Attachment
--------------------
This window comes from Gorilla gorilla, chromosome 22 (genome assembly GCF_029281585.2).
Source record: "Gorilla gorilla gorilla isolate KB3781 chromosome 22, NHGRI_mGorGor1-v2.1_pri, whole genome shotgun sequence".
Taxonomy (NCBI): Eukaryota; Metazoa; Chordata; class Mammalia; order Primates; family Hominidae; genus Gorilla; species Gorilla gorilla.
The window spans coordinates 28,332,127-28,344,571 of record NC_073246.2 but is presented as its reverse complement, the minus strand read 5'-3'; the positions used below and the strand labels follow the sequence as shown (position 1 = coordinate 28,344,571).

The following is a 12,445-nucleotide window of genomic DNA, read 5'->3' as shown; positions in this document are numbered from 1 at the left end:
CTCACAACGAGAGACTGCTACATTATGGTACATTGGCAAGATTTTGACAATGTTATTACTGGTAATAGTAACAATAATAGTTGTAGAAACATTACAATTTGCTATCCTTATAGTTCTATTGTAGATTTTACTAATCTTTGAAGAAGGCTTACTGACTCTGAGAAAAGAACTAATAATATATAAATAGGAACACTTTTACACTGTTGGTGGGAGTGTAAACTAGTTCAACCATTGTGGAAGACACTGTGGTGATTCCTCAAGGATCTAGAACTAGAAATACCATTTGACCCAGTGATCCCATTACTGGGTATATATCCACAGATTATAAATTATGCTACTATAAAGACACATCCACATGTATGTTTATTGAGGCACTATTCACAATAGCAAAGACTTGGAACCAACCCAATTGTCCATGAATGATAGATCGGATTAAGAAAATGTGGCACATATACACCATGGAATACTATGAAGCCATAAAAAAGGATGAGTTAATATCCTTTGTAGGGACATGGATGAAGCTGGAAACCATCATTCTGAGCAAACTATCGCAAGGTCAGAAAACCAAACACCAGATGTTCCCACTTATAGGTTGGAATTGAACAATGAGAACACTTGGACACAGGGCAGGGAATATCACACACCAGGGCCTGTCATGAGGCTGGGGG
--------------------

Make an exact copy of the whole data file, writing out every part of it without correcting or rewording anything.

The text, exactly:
This window comes from Gorilla gorilla, chromosome 22 (genome assembly GCF_029281585.2).
Source record: "Gorilla gorilla gorilla isolate KB3781 chromosome 22, NHGRI_mGorGor1-v2.1_pri, whole genome shotgun sequence".
Taxonomy (NCBI): Eukaryota; Metazoa; Chordata; class Mammalia; order Primates; family Hominidae; genus Gorilla; species Gorilla gorilla.
The window spans coordinates 28,332,127-28,344,571 of record NC_073246.2 but is presented as its reverse complement, the minus strand read 5'-3'; the positions used below and the strand labels follow the sequence as shown (position 1 = coordinate 28,344,571).

The following is a 12,445-nucleotide window of genomic DNA, read 5'->3' as shown; positions in this document are numbered from 1 at the left end:
CTCACAACGAGAGACTGCTACATTATGGTACATTGGCAAGATTTTGACAATGTTATTACTGGTAATAGTAACAATAATAGTTGTAGAAACATTACAATTTGCTATCCTTATAGTTCTATTGTAGATTTTACTAATCTTTGAAGAAGGCTTACTGACTCTGAGAAAAGAACTAATAATATATAAATAGGAACACTTTTACACTGTTGGTGGGAGTGTAAACTAGTTCAACCATTGTGGAAGACACTGTGGTGATTCCTCAAGGATCTAGAACTAGAAATACCATTTGACCCAGTGATCCCATTACTGGGTATATATCCACAGATTATAAATTATGCTACTATAAAGACACATCCACATGTATGTTTATTGAGGCACTATTCACAATAGCAAAGACTTGGAACCAACCCAATTGTCCATGAATGATAGATCGGATTAAGAAAATGTGGCACATATACACCATGGAATACTATGAAGCCATAAAAAAGGATGAGTTAATATCCTTTGTAGGGACATGGATGAAGCTGGAAACCATCATTCTGAGCAAACTATCGCAAGGTCAGAAAACCAAACACCAGATGTTCCCACTTATAGGTTGGAATTGAACAATGAGAACACTTGGACACAGGGCAGGGAATATCACACACCAGGGCCTGTCATGAGGCTGGGGG